There are obvious drawbacks to this solution. If the www.service.com is down, there is no way to download the JavaScript with the additional server list. So this kind of becomes single-point-of-failure. This could perhaps be remedied by employing the offline mode in HTML5, but this needs investigation. But if this was possible, the browser would only need to download the JavaScript once; since then it would be present in your browser, and will thus be able to find a live server even when the primary one is dead.

Downsides of browser-side load-balancing and failover:

  1. The JavaScript load-balancer can not possibly know whether the cause of the connectivity loss is the crash of the server or the loss of the network. It may guess - if you get a connection rejected within 1 second, then probably the server has crashed. If you have connection timeout, then the network may be down or the server may be under a heavy load. So, at some point it needs to ask the user to either reconnect to a spare server, or keep waiting. This needs investigating.
  2. DDOS attack. There is no load-balancer computer trained to divert DDOS; also DDOS may target and overload individual servers, not completely trashing them but making them really slow to respond. It might be possible to prepend the webapp with some sort of DDOS Filter though.

So, if you are willing to sacrifice the session in case of crash, this solution may be perfect for you.

Designing REST APIs

Introduction

If I had to guess, I would say that most Vaadin applications are self-contained, with the UI and the business logic packaged inside the same application archive and running inside the same Java virtual machine (VM). However, there are cases where it makes more sense to separate the UI and the backend into two separate Java applications. The applications will obviously need some way of communicating with each other and in this article, I am going to share some thoughts about doing this with REST.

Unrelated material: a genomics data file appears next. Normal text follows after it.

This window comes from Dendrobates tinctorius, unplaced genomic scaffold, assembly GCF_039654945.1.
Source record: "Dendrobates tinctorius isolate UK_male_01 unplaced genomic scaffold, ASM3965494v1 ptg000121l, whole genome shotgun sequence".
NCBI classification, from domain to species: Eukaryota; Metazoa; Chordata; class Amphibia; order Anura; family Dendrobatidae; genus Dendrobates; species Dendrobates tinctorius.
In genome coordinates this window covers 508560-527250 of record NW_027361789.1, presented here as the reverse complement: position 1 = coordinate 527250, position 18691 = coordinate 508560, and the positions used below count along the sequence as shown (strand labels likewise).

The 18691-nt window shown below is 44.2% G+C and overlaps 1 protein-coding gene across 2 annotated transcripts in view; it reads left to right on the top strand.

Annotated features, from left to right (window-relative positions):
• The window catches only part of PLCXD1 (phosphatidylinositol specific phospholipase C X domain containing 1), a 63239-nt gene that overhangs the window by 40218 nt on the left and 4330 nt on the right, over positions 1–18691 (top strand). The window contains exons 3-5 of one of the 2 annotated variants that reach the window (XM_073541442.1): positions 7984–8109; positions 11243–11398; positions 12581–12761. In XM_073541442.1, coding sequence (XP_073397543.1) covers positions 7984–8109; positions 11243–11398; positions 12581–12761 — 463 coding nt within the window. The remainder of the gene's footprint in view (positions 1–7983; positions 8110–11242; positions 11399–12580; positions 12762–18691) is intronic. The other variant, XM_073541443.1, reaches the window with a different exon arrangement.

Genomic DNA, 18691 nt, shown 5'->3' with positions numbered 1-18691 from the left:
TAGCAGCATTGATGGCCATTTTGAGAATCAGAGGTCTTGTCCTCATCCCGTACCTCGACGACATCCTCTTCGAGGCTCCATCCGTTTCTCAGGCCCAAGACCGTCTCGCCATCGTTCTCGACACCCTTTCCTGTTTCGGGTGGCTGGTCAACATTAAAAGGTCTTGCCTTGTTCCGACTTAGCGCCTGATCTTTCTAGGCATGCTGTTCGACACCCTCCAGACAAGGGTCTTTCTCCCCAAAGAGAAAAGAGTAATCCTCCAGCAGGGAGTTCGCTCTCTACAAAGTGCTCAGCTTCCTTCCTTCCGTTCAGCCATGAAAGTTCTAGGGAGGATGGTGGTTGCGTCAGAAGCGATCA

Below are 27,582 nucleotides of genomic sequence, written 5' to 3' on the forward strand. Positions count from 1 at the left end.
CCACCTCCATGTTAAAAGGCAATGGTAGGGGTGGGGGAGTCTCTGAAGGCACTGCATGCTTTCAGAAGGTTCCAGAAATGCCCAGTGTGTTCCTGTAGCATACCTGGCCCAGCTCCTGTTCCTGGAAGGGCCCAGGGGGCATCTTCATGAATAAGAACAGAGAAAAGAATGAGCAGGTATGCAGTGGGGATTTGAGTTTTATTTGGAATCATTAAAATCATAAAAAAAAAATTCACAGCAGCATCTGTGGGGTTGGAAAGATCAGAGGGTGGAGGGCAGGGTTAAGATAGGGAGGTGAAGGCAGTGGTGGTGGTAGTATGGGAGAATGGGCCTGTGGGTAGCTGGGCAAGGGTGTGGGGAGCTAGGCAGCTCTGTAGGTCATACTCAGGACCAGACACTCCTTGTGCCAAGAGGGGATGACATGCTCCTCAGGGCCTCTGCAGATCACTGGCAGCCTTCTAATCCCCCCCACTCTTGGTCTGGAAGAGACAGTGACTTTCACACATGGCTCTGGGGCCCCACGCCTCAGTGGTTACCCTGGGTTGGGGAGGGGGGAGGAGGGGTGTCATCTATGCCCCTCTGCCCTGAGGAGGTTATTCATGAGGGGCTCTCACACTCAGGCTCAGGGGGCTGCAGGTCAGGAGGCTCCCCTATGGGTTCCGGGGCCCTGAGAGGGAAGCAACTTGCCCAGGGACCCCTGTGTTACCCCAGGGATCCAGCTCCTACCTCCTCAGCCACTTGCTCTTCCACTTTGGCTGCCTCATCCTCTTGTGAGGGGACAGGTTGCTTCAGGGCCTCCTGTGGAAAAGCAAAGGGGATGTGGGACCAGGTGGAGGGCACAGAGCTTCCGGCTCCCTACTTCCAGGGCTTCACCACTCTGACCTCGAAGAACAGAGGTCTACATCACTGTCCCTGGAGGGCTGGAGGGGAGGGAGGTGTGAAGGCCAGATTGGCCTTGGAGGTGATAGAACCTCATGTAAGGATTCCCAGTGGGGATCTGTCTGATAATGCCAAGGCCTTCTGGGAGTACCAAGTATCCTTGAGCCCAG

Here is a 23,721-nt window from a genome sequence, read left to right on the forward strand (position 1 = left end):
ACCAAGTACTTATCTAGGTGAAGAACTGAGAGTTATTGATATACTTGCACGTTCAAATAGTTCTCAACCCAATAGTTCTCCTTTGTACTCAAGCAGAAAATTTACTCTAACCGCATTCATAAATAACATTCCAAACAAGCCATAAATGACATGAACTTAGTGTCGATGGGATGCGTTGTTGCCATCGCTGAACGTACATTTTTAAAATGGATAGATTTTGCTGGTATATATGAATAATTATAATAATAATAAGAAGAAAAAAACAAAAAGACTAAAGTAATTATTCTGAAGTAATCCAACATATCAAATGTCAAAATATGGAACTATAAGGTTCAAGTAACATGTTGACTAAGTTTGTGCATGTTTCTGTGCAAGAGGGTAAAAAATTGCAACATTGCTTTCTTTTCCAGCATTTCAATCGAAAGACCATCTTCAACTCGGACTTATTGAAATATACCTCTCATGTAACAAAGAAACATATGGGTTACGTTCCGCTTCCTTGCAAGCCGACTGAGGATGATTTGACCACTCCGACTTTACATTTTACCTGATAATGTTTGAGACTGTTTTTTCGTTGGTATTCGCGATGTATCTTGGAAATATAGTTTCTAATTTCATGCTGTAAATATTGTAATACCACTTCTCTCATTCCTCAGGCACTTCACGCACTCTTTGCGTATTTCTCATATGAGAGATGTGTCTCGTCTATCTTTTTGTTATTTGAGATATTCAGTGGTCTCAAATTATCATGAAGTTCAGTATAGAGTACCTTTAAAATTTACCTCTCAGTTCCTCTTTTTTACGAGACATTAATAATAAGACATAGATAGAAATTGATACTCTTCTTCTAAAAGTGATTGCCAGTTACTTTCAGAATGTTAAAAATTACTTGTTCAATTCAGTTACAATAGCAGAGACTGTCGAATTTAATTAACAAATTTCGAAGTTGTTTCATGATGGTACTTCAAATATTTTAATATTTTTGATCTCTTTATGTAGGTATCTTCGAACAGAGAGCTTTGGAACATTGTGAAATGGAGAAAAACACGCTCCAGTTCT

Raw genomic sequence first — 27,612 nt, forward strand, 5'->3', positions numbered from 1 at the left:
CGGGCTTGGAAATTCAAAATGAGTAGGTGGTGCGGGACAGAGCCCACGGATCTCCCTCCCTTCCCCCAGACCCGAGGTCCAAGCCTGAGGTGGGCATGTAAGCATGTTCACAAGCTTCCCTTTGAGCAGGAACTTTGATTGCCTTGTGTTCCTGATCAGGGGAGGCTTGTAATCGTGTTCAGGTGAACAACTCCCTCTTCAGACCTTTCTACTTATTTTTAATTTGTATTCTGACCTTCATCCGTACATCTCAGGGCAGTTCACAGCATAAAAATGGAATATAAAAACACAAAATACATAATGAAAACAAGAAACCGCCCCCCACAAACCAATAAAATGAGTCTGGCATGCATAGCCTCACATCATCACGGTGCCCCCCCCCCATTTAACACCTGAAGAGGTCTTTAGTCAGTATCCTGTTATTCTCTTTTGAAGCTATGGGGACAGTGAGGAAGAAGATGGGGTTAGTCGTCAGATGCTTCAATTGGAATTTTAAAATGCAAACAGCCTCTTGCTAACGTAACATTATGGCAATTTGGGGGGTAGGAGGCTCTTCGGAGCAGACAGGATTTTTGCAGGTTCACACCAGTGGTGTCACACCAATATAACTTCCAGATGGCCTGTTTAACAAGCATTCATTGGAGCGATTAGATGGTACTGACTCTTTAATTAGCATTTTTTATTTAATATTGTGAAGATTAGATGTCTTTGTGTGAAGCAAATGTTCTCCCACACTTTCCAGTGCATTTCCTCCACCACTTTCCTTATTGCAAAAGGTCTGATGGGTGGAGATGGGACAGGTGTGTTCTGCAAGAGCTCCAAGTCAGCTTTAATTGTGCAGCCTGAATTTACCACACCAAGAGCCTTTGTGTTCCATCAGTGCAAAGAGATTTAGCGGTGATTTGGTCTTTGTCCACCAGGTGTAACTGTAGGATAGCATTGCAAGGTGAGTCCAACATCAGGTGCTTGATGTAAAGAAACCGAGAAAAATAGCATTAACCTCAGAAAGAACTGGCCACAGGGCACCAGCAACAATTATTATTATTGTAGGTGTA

In my opinion, the greatest strength but also the greatest weakness of REST is that it is essentially just HTTP. You get to decide what the messages look like, how the URLs are structured, how parameters are passed, how errors are handled, etc. On the one hand, you can build a protocol that is optimized for your particular application. On the other hand, you have to be really disciplined to keep your protocol consistent and not turn it into an incoherent mess. This is especially important if there are more than one developer working on the REST API.

Setting up the project

When setting up a project for a two-tiered application with a separate backend and frontend, the first setup that comes to mind could look something like this:

The backend and frontend have their own modules, but there is a shared module that contains the data transfer objects (DTO) that are used to transfer information over REST. I have used this model myself in several projects and have now started to think that this is actually not a good solution, especially if the DTOs are serialized to XML or JSON.

Having a shared module for the DTO unnecessarily couples the frontend and the backend to each other. This is especially troublesome if there are separate teams working on the frontend and the backend. The backend team can make changes to the DTO module without knowing how those changes will affect the frontend application and vice versa. The risk of accidentally - or intentionally - sneaking stuff into the shared module that really should not be there is also higher. Finally, this imposes limits on how you actually implement the DTOs. It might make more sense to implement the DTOs in different ways in the frontend and the backend.